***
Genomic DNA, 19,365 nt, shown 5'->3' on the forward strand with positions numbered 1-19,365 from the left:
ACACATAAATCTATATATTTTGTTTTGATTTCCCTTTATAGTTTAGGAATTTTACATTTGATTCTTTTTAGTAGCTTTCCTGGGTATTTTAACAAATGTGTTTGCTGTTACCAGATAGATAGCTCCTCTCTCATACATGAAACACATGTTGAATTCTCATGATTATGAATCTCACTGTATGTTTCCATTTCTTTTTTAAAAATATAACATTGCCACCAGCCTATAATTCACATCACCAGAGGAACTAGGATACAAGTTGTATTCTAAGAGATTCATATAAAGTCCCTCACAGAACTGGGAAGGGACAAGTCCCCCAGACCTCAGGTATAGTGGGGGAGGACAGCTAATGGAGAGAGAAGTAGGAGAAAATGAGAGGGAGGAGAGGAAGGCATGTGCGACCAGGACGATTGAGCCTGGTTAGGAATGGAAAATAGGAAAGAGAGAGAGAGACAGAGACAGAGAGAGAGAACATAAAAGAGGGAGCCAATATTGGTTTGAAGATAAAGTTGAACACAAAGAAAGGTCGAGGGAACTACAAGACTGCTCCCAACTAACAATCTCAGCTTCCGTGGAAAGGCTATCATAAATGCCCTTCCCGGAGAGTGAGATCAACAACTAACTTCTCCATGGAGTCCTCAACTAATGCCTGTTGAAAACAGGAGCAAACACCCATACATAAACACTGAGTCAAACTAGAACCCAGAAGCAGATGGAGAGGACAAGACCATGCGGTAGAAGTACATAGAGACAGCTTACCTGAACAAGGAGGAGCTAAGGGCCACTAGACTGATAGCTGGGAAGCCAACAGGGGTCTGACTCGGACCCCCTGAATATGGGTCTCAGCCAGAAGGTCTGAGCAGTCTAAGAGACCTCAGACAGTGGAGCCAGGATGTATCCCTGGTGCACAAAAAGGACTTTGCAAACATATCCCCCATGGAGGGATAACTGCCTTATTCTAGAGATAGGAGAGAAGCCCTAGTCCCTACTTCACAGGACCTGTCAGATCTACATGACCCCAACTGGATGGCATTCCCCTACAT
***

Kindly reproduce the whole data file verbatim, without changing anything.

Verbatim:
Genomic DNA, 19,365 nt, shown 5'->3' on the forward strand with positions numbered 1-19,365 from the left:
ACACATAAATCTATATATTTTGTTTTGATTTCCCTTTATAGTTTAGGAATTTTACATTTGATTCTTTTTAGTAGCTTTCCTGGGTATTTTAACAAATGTGTTTGCTGTTACCAGATAGATAGCTCCTCTCTCATACATGAAACACATGTTGAATTCTCATGATTATGAATCTCACTGTATGTTTCCATTTCTTTTTTAAAAATATAACATTGCCACCAGCCTATAATTCACATCACCAGAGGAACTAGGATACAAGTTGTATTCTAAGAGATTCATATAAAGTCCCTCACAGAACTGGGAAGGGACAAGTCCCCCAGACCTCAGGTATAGTGGGGGAGGACAGCTAATGGAGAGAGAAGTAGGAGAAAATGAGAGGGAGGAGAGGAAGGCATGTGCGACCAGGACGATTGAGCCTGGTTAGGAATGGAAAATAGGAAAGAGAGAGAGAGACAGAGACAGAGAGAGAGAACATAAAAGAGGGAGCCAATATTGGTTTGAAGATAAAGTTGAACACAAAGAAAGGTCGAGGGAACTACAAGACTGCTCCCAACTAACAATCTCAGCTTCCGTGGAAAGGCTATCATAAATGCCCTTCCCGGAGAGTGAGATCAACAACTAACTTCTCCATGGAGTCCTCAACTAATGCCTGTTGAAAACAGGAGCAAACACCCATACATAAACACTGAGTCAAACTAGAACCCAGAAGCAGATGGAGAGGACAAGACCATGCGGTAGAAGTACATAGAGACAGCTTACCTGAACAAGGAGGAGCTAAGGGCCACTAGACTGATAGCTGGGAAGCCAACAGGGGTCTGACTCGGACCCCCTGAATATGGGTCTCAGCCAGAAGGTCTGAGCAGTCTAAGAGACCTCAGACAGTGGAGCCAGGATGTATCCCTGGTGCACAAAAAGGACTTTGCAAACATATCCCCCATGGAGGGATAACTGCCTTATTCTAGAGATAGGAGAGAAGCCCTAGTCCCTACTTCACAGGACCTGTCAGATCTACATGACCCCAACTGGATGGCATTCCCCTACAT